StATS: The research world is not black and white (created 2007-07-07).

I was asked to review a commentary about studies involving remote healing (which includes prayer studies as a subgroup). It is not available yet on the web, but I'll try to link to it when it becomes available. One of the documents that this commentary did refer to, however, is available on the web.

Warning Signs in Experimental Design and Interpretation. Peter Norvig, norvig.com/experiment-design.html

This is a good commentary, but it falls into a philosophical trap that plagues most of the discussion on how to critically evaluate research, including (I have to admit) some of my own commentaries. See my Seven Deadly Sins of Researchers page, for example.

The problem with a checklist of mistakes is that it forces you to view the world in black and white. The checklist is a series of yes/no questions and if you answer all the questions yes, then the study is valid. Or maybe you are a tolerant person, and your rule is that if you answered half of the questions yes, then the study is valid. If a study fails to meet your criteria (one or more no answers, more than half no answers), then it is invalid.

There are times when we need black and white rules, but here these rules serve you poorly. In my opinion, there is no such thing as bad research (excepting unethical research, of course). Rather, the only thing that is bad is pretending that your data is making a stronger statement than it really deserves to make.

Rather than thinking of flaws in a research study as mistakes, think of them as factors which weaken the persuasiveness of the article when they are occur. They move a study from gray towards dark gray.

Alternately, when the researchers do something good, that does not immediately confer a certificate of acceptability on the study. Positive factors merely strengthen the persuasiveness of the study. They move the study from gray towards light gray.

There are times when you need black and white rules. For example, if you are conducting a systematic overview, you need a clear dividing line between those studies of sufficient quality to be included in the overview and those studies of insufficient quality, which need to be excluded from the overview. But in most situations, black and white rules are too simplistic.

I knew a statistician who refused to work on any research study that wasn't randomized. He felt that non-randomized studies were so compromised that to provide any help was to encourage bad research. That's his prerogative, of course, but it struck me as a bit elitist (and also a bit impractical). Our goal as statisticians is to present the data fairly and make sure that researchers (and the readers of the papers that they publish) understand the strengths and limitations of the findings.

In my book, I included a section at the end of most chapters stating that a certain concept was overrated. In Chapter 1, I mentioned that randomization was overrated, in chapter 2 it was intention to treat analysis, in chapter 3 it was blinding, and in chapter 4 it was biological plausibility. One of the reviewers of my book roundly criticized me for saying that randomization was overrated. It was like I was betraying my profession. But my point was not that you shouldn't randomize. Rather, it was that randomization does not confer on a study an immunity from criticism. Randomized studies have serious problems that are underappreciated.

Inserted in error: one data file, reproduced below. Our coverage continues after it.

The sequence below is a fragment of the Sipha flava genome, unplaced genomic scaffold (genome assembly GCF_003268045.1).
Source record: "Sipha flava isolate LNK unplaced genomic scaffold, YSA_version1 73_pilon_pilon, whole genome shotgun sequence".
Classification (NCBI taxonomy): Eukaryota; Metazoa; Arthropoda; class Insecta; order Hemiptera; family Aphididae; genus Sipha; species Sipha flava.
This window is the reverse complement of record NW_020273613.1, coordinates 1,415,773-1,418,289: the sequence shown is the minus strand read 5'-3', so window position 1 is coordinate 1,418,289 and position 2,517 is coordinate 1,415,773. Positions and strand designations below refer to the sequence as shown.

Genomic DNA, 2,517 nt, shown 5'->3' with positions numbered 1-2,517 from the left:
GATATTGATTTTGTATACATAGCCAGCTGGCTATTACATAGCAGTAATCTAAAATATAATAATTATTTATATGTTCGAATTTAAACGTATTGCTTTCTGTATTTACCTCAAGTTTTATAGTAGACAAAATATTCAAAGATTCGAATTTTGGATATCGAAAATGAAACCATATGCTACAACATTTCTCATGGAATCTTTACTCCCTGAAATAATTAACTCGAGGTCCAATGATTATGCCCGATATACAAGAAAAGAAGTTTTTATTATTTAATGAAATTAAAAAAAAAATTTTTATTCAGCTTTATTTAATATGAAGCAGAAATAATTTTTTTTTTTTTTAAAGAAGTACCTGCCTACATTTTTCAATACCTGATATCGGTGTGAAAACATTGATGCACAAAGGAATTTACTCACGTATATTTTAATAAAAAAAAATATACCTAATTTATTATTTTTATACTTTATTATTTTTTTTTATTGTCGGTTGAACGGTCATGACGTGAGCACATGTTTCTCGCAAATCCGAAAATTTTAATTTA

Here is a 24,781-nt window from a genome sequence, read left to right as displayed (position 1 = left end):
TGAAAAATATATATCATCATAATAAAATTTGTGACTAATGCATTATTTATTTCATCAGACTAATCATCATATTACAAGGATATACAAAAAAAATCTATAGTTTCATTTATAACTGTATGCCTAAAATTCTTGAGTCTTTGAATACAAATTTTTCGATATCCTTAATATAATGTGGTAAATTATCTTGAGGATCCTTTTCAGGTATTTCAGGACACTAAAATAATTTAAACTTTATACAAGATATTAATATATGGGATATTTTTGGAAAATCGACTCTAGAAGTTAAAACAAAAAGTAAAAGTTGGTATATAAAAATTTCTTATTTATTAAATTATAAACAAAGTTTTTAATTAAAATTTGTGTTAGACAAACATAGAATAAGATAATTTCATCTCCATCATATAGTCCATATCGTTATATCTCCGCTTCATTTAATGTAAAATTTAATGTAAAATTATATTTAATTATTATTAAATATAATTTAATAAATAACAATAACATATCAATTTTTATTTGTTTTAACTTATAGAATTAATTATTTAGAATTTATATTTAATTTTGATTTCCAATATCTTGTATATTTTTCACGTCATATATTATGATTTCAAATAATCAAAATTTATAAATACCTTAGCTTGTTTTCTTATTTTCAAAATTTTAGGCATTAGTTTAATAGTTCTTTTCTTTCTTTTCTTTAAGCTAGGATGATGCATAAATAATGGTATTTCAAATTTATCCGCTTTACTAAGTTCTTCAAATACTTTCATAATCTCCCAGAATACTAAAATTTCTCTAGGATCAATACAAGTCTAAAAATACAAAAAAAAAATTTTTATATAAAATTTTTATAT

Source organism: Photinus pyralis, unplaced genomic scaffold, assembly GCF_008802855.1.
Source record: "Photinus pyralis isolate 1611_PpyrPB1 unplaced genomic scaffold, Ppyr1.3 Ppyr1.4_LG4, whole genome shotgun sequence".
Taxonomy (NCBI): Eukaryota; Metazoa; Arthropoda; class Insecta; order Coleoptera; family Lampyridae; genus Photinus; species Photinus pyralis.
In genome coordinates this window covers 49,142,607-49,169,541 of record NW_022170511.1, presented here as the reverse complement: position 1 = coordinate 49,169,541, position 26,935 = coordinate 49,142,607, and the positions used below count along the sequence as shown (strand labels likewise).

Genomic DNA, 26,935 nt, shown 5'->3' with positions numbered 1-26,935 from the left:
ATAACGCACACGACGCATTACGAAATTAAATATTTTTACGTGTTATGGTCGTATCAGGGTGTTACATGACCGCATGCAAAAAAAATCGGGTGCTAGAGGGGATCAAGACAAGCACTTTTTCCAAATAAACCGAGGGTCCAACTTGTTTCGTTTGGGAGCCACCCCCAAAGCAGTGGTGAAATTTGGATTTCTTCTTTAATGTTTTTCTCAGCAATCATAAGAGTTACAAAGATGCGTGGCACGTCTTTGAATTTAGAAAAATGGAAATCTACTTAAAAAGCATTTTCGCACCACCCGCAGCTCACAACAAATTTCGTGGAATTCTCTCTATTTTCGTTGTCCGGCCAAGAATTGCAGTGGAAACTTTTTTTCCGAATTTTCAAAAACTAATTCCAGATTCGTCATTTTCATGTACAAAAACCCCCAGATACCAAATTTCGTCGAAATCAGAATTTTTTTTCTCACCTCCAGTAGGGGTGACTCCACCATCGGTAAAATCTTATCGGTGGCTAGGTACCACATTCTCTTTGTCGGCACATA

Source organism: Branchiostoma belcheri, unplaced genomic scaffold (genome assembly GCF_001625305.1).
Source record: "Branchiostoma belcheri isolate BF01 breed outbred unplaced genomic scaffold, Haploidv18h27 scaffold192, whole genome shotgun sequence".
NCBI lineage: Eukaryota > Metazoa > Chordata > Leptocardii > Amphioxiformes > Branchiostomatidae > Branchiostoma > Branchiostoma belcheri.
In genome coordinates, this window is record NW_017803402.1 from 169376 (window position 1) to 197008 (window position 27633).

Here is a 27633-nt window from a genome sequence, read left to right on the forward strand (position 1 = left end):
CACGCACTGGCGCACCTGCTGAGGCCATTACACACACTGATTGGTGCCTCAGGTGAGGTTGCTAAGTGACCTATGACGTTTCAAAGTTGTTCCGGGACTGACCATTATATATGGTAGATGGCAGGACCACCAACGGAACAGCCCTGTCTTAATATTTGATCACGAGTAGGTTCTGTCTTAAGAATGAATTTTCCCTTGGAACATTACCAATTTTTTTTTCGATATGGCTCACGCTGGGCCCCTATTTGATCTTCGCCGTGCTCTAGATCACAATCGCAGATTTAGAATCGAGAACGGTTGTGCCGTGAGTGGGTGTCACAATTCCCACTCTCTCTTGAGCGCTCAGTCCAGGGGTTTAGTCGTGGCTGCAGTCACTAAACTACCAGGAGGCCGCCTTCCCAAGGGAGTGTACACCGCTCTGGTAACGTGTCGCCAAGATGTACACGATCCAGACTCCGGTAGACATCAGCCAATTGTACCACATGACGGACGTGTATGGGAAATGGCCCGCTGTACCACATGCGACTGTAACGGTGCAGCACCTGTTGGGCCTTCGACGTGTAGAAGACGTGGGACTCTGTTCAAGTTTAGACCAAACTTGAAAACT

There's another important issue to remember here. Studies are designed in a complex environment with a mix of competing demands. If you were studying the positive influences of breastfeeding on the health of a child, you would not normally randomize this type of study. First, it is a mistake to ask half of the mothers to forgo something that is known to benefit their children, even if our knowledge of all of the dimensions of benefit is still somewhat incomplete. Second, the decision to breastfeed (and for how long) is a very personal choice and we cannot easily control this in the way we control the dose of a patient's medication.

So, really, you could argue that randomizing a breastfeeding study is a mistake rather than failure to randomize.

What you can say is that our knowledge of the benefits of breastfeeding rests on an imperfect research foundation. Well, you could say that about our knowledge of anything, but what I really mean is that it rests on a shakier foundation than other areas where randomization is easy.

So rather than a list of "mistakes" I would much prefer a list of "factors that dilute the credibility of a research study". I like the word "dilute" because when you are dealing with a research area like breastfeeding where there is a lot of replication, a strong association, a plausible mechanism, etc., that can easily overcome the dilution of credibility that occurs when a study is not randomized, for example, or not blinded.

Now everyone falls into the black and white trap (including me). It is just so tempting to say "this is a bad study because the authors did not use blinding" or "this is a good study because the authors collected a large sample." If there is any message I could get across is that studies are not good or bad, but rather they vary in their degree of persuasiveness. Perhaps an adaptation of the famous George Box quote is called for here: All research studies are flawed, but some are still useful.

This page was written by Steve Simon while working at Children's Mercy Hospital. Although I do not hold the copyright for this material, I am reproducing it here as a service, as it is no longer available on the Children's Mercy Hospital website. Need more information? I have a page with general help resources. You can also browse for pages similar to this one at Category: Critical appraisal.